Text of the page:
Think about it: not what you intended, and not whether you were right, but simply how much damage you caused. Relentlessly counting while turning a deaf ear to our many arguments, no wonder God’s judgment is said to be so terrible.
In the short run, it would seem that God’s judgment should fall on Israel: a handful of deaths on one side and hundreds on the other, not to mention the continuing toll taken by the occupation. But that may be too simple. Surely God also follows the money, which goes back to the U.S. on one side and sources throughout the Arab world on the other side. And this is a small war by comparison with the American wars in Iraq and Afghanistan and even more so compared to the wars raging across central Africa. Again, war is a collective failure, and ultimately the judgment rests on us all.
Photograph by Mohammed Abed/AFP-Getty Images.
You could also make a similar point as a Jain, Buddhist, or Hindu: your deeds will have consequences, and the more numerous, and more heinous, those deeds, the worse the consequences. And we can give these calculations a home in this-worldly immanence as well. How many Israelis are damaged, those on the sharp end, by delivering such vengeance? How great a fund of anger will be stored up for the next round? How much do these deeds postpone a resolution? All these can be answered by some moral/spiritual calculus.
I’m not so sure about the judgment resting on us all. We are all deeply fallible, yes, but I don’t think we would all lead us to such an infernal deadlock.
Also, this picture as well:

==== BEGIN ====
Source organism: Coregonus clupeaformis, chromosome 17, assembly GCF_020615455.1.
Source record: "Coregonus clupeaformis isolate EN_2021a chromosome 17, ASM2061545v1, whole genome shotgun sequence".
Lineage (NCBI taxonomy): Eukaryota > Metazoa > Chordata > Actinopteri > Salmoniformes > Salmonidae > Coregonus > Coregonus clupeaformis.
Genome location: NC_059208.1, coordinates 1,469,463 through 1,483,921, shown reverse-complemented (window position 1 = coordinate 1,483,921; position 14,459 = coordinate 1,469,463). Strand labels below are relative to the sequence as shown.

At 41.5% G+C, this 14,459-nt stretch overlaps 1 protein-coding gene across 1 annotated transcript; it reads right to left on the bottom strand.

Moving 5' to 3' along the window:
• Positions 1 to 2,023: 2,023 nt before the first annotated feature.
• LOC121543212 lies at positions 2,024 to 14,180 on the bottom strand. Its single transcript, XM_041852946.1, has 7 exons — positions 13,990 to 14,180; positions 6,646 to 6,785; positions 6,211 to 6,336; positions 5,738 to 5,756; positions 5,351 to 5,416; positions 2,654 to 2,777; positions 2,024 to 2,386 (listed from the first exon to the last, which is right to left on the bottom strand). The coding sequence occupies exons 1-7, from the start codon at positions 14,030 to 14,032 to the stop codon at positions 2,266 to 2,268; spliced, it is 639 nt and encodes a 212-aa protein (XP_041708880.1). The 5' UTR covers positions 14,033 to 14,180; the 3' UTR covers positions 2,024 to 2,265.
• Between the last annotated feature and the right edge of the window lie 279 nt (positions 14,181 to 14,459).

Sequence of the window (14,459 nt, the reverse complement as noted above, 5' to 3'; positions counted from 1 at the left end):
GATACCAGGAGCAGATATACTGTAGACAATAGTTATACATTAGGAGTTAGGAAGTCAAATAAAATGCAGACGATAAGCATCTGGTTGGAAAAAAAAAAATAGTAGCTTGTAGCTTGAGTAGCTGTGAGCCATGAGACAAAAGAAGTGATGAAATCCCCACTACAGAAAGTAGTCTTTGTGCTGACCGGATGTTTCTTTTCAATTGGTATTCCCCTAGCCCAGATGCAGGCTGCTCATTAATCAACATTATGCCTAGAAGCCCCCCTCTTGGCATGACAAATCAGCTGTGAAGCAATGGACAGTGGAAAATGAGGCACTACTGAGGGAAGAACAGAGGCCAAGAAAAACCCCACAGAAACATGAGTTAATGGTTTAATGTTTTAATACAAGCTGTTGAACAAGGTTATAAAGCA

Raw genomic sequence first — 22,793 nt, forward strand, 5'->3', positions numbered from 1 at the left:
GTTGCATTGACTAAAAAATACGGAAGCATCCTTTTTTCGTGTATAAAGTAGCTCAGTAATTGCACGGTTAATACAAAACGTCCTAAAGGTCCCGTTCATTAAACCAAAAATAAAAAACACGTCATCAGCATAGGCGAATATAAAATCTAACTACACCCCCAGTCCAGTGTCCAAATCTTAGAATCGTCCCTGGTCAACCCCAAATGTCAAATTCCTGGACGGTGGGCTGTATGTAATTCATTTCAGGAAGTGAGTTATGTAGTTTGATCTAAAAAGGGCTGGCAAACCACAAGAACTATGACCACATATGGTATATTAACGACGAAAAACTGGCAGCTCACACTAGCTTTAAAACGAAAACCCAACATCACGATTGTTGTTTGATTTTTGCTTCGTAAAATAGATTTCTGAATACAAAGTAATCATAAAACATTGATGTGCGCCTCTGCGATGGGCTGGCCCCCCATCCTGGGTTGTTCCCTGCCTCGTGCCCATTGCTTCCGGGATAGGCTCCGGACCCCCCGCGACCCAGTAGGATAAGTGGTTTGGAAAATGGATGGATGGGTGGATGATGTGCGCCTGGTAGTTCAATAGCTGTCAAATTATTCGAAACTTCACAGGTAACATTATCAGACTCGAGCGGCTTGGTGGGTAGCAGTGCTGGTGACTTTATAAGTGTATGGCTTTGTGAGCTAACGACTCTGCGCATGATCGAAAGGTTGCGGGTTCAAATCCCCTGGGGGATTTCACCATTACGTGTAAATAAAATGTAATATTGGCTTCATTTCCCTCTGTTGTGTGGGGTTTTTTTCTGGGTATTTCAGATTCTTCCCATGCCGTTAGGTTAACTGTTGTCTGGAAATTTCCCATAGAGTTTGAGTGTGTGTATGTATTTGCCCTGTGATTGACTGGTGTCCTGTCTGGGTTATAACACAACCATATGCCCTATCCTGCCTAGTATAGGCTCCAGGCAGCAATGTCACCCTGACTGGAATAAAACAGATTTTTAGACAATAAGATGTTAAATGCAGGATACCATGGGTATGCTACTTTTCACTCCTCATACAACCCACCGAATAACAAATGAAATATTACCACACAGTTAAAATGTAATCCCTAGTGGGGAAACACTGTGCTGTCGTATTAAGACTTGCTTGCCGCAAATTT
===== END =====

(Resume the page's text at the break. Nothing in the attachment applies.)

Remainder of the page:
[…] my husband was upstairs putting our 2-year-old daughter to bed. And jen directed me to a post at No Caption Needed. It featured an image, under which the first line of the following paragraph reads: A child’s arm […]
Strange that the Jewish citizens of ‘ISRAEL/Palestine’ do not recognize their masssacre of the Muslim citizens of ‘Palestine/ISRAEL’ as being an act of self-loathing; some kind of cultural, auto-immune disorder gone berserk.
One would think that a Special Action perpetrated upon the GAZA Ghetto, by gunships and heavy armor, with all these wretched, starving people sending up their pathetic fireworks, if for no other reason than to proclaim: “We Remain!”. . .
And the rockets’ red glare, the bombs bursting in air,
Gave proof through the night that our flag was still there.
. . .that, though un-aimed or aim-able at any particular Jew, do nonetheless still manage to strike their collective conscience.
All this familiar, familial horror must at some point resemble ~ to anyone not entirely self-delusional ~ the recurring nightmare that so torments the psyche of the chosen, yet eternally denied: that paradox being that is the shared destiny of the Jewish and Palestinian diaspora.
I think a history of hate so long running makes it impossible for either side to see reason. Both feel victimized and both feel justified in their collective responses. I can feel nothing but sadness for this situation. For children who will know little other than hate and will accept it as a way of life.
I am going to link to this post from my own blog. It was eloquant and speaks where many of us find it difficult to put words to it.
[…] I wanted to reference another article for this. An inspiring one about going for your goals and following your passions that definitely hit me in a good way and I liked a lot. But just now, as I sit waiting for my roommate to finish her shower so I can get all squeaky-clean, I scrolled through my bookmarks and found this. […]